“When Jesus saw her sobbing and the Jews with her sobbing, a deep anger welled up within him. He said, ‘Where did you put him?’
‘Master, come and see,’ they said. Now Jesus wept.
The Jews said, ‘Look how deeply he loved him.’”
In this passage, we see a different side of Jesus. He wasn’t walking on water, healing the blind and crippled, or teaching to large crowds. One of his best friends, Lazarus, had just died and been buried. How did he respond? He got angry that death had claimed his young friend’s life. Wrapping his arms around Lazarus’ sister, he bitterly cried.
I lived in the Middle East for nearly a decade during my 20s. Trust me! They don’t mourn like Westerners do. Bent over in misery, they often moan loudly. A funeral procession alternates between angry screams and weeping. There is no need to retain composure. They don’t stay stiffly seated in funeral home chairs, dabbing away the occasional tear.
Jesus was a Middle Eastern man, and something about the depth of his grief led those observing to respond, “Wow. Jesus really loved that man.”
There is something quite perfect about God’s plan that His son, Jesus, would be fully God AND fully human. As a part of God, dying on the cross, he paid the price that allows us to have access back to his Father. Now when God looks at us, he doesn’t see the darkness of our hearts, He only sees us through the lens of Jesus.
As man, Jesus became our ultimate partner in life. We no longer can stand alone in our worst hour, angrily shaking our fists at heaven and saying, “How could you do this to me? How could you ever understand the pain I am going through?” The truth is: He does.
As a man, Jesus felt rejection, deep loss, great love, wrongfully accused, physical pain, fear of death, and the joy of laughter with his 12 closest travel companions. Through his life, we can be sure of one thing: as we experience the highs and lows of human emotions, God is there with us.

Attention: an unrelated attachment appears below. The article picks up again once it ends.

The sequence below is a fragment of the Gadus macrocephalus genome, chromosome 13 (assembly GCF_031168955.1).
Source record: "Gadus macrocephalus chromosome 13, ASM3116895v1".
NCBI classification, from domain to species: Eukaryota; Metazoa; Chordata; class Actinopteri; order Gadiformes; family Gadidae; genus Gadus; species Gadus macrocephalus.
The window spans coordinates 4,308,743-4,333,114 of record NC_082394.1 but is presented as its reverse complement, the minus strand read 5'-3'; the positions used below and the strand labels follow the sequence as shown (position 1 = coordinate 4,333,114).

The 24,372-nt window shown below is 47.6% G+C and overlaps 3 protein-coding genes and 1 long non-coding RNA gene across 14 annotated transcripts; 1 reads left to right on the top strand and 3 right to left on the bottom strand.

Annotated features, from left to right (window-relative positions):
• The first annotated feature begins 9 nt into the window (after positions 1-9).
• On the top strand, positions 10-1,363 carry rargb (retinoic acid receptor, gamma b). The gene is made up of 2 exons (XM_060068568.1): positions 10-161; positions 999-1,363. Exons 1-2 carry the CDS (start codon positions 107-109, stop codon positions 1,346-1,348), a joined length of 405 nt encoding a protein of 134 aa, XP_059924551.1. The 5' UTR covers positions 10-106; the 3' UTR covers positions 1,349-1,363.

When we mourn over the loss of someone we loved, He doesn’t sit on a throne, smiling, saying, “Oh good. Today I got another angel!” No, he weeps with you.
Even when we feel intense pain and loss due to the bad decisions we make in life, God stands compassionately by our side. He doesn’t smirk and says, “Serves you right! You made a bad choice, now live with the consequences!” No, His fatherly heart loves us so much that it breaks when ours break. When we ask, He forgives and then promises to walk with us through the healing process–step by little step.
The story doesn’t end there. Jesus calls Lazarus out of the grave, and he is raised from the dead. Our story, also, doesn’t end in the darkest of nights for our souls. Keep your eyes on God! Someday you, because He loves you like He loved Lazarus, will experience life emerging out of death.
Listen to this song. I could sing these lyrics all day:
By your Spirit I will rise from the ashes of defeat
The resurrected King is resurrecting me!
I dedicate this series of devotional writings to my grandfather, Roger Crowell, who passed away on March 31. He was the ultimate lover of devotional books. He had an unbreakable habit of waking up every morning and connecting with God through the writings of others.
Pa, I am glad you are now constantly in His presence.
Love, Your granddaughter — Olivia Puccini